Rescued Rooster In A Wheelchair Teaches Kids To Be Themselves
"He shows them that with love and kindness anything is possible."
When Louise the rooster was just a baby chick, he was mistaken for a girl - and this mistake ended up saving his life. All of his brothers were killed, but because of the mistake, Louise was spared and sent to a farm with his sisters, who were likely going to be used to produce eggs.
Unfortunately, Louise and one of his sisters had severely deformed legs, and the farmer was planning on disposing of them - until the farmer's kids took pity on the pair and saved them.
Louise and his sister, Thelma, were taken in by Semiahmoo Animal League Inc. (SALI), a rescue organization where at-risk kids can come and work with at-risk animals, in South Surrey, British Columbia. As soon as Thelma and Louise arrived, staffers at the rescue immediately took them to the vet to figure out the best way to treat the deformed chicks.
"It was determined they weren't in pain, but their battle for a long and healthy life had just begun," Keryn Denroche, founder and director of SALI, told The Dodo.
Unfortunately, little Thelma was in bad shape, and ended up passing away. But Louise powered through and continued to grow, and as he did, it became apparent to staff that Louise was not a chicken at all, but a rooster.
"He kept the name Louise and now rules the roost at SALI's farm, often directing other much larger animals than himself, such as Badger the horse," Denroche said.
Louise immediately began to thrive in his new home on the farm, running to greet every single visitor who crossed his path. He adores people, and will let absolutely anyone hold him, cuddle him and give him kisses.
"He is very intelligent, is always on guard, listening, and observing the goings-on at the farm, ready to run over and give his opinion on things," Denroche said.
Despite his progress and growth, Louise still struggled with the health of his deformed leg, which kept getting infected. He had to have two surgeries to remove three of his toes, and started wearing protective booties on both of his feet to prevent further infection. Louise's deformed leg was a constant struggle - until Denroche had an idea.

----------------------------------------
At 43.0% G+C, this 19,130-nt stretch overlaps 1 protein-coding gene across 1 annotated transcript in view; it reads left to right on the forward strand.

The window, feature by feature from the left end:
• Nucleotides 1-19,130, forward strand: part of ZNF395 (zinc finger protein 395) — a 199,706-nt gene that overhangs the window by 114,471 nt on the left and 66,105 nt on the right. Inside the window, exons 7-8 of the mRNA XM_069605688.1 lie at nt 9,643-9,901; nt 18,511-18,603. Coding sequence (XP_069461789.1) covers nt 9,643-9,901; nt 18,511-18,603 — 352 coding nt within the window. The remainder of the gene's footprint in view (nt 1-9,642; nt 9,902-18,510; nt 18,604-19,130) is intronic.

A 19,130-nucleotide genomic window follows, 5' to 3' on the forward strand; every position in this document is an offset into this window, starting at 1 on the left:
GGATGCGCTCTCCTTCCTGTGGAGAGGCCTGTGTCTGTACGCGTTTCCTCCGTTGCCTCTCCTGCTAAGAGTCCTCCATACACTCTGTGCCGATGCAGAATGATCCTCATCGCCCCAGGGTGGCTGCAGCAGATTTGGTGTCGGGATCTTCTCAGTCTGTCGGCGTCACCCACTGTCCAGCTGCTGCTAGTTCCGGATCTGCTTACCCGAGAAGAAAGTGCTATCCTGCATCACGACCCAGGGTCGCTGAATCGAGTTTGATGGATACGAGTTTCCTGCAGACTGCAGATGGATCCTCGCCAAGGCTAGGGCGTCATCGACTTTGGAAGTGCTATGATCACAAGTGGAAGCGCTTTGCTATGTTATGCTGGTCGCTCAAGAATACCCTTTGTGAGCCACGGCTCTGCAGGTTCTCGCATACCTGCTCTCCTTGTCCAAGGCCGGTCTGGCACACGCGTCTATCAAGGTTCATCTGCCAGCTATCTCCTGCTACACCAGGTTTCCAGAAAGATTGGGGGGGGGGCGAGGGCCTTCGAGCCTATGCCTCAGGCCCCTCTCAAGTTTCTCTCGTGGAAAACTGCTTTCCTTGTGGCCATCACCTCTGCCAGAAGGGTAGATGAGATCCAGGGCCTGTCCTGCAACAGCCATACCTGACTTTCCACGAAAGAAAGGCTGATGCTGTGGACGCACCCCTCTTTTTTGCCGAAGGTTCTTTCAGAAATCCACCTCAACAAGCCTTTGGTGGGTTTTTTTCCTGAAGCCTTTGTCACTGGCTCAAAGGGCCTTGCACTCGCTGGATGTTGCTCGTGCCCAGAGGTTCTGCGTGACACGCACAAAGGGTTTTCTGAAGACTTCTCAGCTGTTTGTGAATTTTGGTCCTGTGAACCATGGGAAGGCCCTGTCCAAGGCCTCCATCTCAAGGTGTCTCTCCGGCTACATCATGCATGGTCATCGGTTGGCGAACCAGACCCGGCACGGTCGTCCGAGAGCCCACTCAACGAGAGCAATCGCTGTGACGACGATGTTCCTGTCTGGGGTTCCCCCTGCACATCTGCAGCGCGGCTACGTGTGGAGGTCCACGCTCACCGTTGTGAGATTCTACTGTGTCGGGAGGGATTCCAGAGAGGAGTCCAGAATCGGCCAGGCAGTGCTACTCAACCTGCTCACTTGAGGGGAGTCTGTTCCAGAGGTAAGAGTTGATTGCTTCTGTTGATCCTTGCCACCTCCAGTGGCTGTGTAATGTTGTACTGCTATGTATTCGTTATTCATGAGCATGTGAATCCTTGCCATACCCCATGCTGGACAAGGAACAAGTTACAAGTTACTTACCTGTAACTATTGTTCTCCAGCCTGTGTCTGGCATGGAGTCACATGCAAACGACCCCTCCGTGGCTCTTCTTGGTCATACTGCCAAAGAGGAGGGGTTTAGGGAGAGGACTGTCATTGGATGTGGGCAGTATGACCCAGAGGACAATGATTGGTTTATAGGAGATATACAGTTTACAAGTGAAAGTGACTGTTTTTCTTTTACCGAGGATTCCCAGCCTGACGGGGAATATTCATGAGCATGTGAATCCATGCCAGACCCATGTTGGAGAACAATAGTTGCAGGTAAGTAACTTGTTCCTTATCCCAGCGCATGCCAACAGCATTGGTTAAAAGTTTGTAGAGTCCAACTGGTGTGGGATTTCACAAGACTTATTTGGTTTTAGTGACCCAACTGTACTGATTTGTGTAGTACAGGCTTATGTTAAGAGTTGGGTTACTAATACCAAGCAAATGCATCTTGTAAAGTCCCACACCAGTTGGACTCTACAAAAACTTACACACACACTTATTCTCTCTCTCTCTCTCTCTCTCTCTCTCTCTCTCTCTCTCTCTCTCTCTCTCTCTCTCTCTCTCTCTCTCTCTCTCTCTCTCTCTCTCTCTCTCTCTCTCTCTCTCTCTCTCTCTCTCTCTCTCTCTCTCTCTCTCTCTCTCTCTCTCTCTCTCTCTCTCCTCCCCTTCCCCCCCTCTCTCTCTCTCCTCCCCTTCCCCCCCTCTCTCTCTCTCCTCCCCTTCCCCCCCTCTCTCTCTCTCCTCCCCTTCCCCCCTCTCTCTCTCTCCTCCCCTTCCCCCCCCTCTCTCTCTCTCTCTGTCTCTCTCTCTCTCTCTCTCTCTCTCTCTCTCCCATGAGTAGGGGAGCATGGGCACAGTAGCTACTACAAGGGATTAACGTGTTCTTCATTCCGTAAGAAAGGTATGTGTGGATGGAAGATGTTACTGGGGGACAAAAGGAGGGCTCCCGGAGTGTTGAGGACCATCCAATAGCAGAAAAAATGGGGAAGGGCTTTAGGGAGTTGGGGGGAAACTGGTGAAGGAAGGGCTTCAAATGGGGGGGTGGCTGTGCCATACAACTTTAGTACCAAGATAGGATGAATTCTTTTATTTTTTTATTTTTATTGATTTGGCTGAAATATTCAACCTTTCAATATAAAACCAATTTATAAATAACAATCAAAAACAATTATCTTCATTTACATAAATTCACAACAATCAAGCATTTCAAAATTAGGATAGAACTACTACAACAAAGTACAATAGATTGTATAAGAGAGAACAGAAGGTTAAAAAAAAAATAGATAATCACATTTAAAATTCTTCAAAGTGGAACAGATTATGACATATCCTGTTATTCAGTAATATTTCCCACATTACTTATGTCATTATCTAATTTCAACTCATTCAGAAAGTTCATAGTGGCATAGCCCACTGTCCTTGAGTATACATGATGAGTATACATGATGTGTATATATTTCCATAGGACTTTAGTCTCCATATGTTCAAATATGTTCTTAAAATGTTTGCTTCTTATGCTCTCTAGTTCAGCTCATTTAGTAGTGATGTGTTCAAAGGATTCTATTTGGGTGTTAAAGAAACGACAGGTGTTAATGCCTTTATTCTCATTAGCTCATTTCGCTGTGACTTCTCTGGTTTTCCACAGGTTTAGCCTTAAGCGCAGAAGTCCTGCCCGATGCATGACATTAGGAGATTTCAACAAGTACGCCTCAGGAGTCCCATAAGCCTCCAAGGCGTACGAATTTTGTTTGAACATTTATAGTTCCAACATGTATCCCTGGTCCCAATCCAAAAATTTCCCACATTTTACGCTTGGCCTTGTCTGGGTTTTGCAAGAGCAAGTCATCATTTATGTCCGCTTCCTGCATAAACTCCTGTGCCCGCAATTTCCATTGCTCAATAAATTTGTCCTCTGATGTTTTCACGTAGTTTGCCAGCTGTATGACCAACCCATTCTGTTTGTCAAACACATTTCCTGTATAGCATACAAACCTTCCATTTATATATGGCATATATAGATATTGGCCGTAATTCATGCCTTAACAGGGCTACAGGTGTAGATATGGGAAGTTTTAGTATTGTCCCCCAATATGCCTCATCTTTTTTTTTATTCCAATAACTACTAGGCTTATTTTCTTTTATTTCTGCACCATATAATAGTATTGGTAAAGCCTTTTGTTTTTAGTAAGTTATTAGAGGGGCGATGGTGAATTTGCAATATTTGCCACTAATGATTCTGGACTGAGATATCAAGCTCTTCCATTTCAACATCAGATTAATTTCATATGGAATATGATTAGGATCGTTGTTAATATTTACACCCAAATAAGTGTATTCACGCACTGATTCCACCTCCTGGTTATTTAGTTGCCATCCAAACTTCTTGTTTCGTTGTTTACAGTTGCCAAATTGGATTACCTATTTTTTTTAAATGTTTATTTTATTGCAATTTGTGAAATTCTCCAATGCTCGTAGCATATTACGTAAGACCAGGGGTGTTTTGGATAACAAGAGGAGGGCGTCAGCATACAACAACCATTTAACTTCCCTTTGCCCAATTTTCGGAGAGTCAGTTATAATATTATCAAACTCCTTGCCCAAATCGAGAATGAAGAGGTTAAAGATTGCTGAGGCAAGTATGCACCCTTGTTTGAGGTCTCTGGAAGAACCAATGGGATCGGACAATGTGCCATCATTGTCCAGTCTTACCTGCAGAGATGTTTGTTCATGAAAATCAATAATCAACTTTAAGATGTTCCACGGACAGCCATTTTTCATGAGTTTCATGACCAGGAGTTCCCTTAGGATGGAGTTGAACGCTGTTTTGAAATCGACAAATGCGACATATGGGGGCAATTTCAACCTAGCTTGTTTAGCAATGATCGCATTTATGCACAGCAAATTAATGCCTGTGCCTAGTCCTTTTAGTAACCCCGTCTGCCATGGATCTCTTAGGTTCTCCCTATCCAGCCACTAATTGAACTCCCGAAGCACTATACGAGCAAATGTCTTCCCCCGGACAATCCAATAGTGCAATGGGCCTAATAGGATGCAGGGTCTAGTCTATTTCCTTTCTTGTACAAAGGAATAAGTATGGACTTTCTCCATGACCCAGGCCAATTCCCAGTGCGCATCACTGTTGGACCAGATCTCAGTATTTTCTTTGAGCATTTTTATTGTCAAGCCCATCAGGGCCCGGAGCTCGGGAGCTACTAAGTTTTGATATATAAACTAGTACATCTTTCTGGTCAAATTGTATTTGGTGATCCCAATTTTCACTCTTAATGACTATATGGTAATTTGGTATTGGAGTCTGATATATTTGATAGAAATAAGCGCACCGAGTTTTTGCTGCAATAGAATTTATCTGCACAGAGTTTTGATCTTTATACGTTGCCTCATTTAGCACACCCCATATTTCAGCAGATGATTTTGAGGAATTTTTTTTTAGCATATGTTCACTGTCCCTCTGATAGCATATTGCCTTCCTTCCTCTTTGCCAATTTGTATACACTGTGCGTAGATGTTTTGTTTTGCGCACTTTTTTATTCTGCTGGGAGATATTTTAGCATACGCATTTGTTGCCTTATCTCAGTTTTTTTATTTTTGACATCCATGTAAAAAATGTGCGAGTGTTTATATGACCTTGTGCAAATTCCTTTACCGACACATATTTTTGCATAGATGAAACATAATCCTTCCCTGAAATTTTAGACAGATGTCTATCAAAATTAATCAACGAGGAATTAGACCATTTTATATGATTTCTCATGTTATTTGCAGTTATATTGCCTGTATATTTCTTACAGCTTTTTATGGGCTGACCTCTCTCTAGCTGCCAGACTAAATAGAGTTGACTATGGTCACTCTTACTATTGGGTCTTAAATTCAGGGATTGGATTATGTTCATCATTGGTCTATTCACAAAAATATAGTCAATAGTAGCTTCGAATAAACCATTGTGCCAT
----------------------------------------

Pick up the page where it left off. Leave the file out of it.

"I was determined to find a solution for Louise and was delighted to find K9 Carts makes custom avian wheelchairs," Denroche said. "I immediately ordered one. It arrived the last week of our fall Children's Program and made a huge impact on the children."
With his new set of wheels, Louise doesn't have to worry about his deformed foot as much, and can run and play with all of his farm friends better than ever, especially all of the kids who come to visit.
SALI brings at-risk children to its farm to work with the animals, and all of the children seem to be especially smitten with Louise. While many adults are bothered by the fact that a male rooster has a female name - and want his name changed to Louis - none of the children are bothered by it at all. In fact, they love his name, and accept Louise for exactly who he is.
"Being identified as a female when he was one day old is the reason Louise is alive," Denroche said. "He deserves to keep his name and share his remarkable story of survival despite all the odds against him. The children love his name and his story. He shows them that with love and kindness anything is possible."
Louise has spent his whole life beating all the odds against him, and despite how much he's had to struggle along the way, he's still the happiest rooster. Louise teaches every child he meets that it's possible to overcome anything life throws at you, and that a little love and positivity can go a long way.
"I love that Louise is crossing those boundaries and he helps at-risk children learn to love themselves no matter their name, their gender, race, disabilities or any trauma they have faced," Denroche said.